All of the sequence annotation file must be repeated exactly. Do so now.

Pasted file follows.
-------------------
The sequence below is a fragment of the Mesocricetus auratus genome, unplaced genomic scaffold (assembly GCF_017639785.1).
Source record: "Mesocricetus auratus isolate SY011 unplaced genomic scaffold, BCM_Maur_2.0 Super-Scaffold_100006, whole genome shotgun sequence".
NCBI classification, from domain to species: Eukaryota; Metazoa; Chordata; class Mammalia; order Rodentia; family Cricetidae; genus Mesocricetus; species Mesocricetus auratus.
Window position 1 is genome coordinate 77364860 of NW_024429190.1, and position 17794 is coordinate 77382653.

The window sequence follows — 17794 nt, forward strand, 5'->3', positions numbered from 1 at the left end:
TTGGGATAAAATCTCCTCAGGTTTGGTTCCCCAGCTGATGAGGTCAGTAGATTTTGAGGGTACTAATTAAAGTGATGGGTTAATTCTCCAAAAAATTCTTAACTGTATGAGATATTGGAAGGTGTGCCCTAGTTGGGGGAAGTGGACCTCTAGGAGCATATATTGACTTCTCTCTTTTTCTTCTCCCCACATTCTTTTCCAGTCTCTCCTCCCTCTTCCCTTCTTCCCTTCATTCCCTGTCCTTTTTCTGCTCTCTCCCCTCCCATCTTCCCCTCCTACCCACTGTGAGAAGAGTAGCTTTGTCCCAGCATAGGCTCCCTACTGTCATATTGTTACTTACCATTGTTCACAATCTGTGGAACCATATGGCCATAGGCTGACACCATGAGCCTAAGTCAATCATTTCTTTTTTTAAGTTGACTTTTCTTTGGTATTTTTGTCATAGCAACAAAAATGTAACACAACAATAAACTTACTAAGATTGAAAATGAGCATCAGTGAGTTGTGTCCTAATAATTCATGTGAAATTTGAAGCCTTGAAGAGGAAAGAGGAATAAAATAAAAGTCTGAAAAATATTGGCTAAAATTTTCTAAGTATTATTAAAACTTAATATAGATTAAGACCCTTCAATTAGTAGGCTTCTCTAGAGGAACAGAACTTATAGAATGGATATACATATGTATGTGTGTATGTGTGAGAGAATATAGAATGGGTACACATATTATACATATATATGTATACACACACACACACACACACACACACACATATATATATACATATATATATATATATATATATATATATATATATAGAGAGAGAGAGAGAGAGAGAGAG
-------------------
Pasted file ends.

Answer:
The sequence below is a fragment of the Mesocricetus auratus genome, unplaced genomic scaffold (assembly GCF_017639785.1).
Source record: "Mesocricetus auratus isolate SY011 unplaced genomic scaffold, BCM_Maur_2.0 Super-Scaffold_100006, whole genome shotgun sequence".
NCBI classification, from domain to species: Eukaryota; Metazoa; Chordata; class Mammalia; order Rodentia; family Cricetidae; genus Mesocricetus; species Mesocricetus auratus.
Window position 1 is genome coordinate 77364860 of NW_024429190.1, and position 17794 is coordinate 77382653.

The window sequence follows — 17794 nt, forward strand, 5'->3', positions numbered from 1 at the left end:
TTGGGATAAAATCTCCTCAGGTTTGGTTCCCCAGCTGATGAGGTCAGTAGATTTTGAGGGTACTAATTAAAGTGATGGGTTAATTCTCCAAAAAATTCTTAACTGTATGAGATATTGGAAGGTGTGCCCTAGTTGGGGGAAGTGGACCTCTAGGAGCATATATTGACTTCTCTCTTTTTCTTCTCCCCACATTCTTTTCCAGTCTCTCCTCCCTCTTCCCTTCTTCCCTTCATTCCCTGTCCTTTTTCTGCTCTCTCCCCTCCCATCTTCCCCTCCTACCCACTGTGAGAAGAGTAGCTTTGTCCCAGCATAGGCTCCCTACTGTCATATTGTTACTTACCATTGTTCACAATCTGTGGAACCATATGGCCATAGGCTGACACCATGAGCCTAAGTCAATCATTTCTTTTTTTAAGTTGACTTTTCTTTGGTATTTTTGTCATAGCAACAAAAATGTAACACAACAATAAACTTACTAAGATTGAAAATGAGCATCAGTGAGTTGTGTCCTAATAATTCATGTGAAATTTGAAGCCTTGAAGAGGAAAGAGGAATAAAATAAAAGTCTGAAAAATATTGGCTAAAATTTTCTAAGTATTATTAAAACTTAATATAGATTAAGACCCTTCAATTAGTAGGCTTCTCTAGAGGAACAGAACTTATAGAATGGATATACATATGTATGTGTGTATGTGTGAGAGAATATAGAATGGGTACACATATTATACATATATATGTATACACACACACACACACACACACACACACATATATATATACATATATATATATATATATATATATATATATATATAGAGAGAGAGAGAGAGAGAGAGAG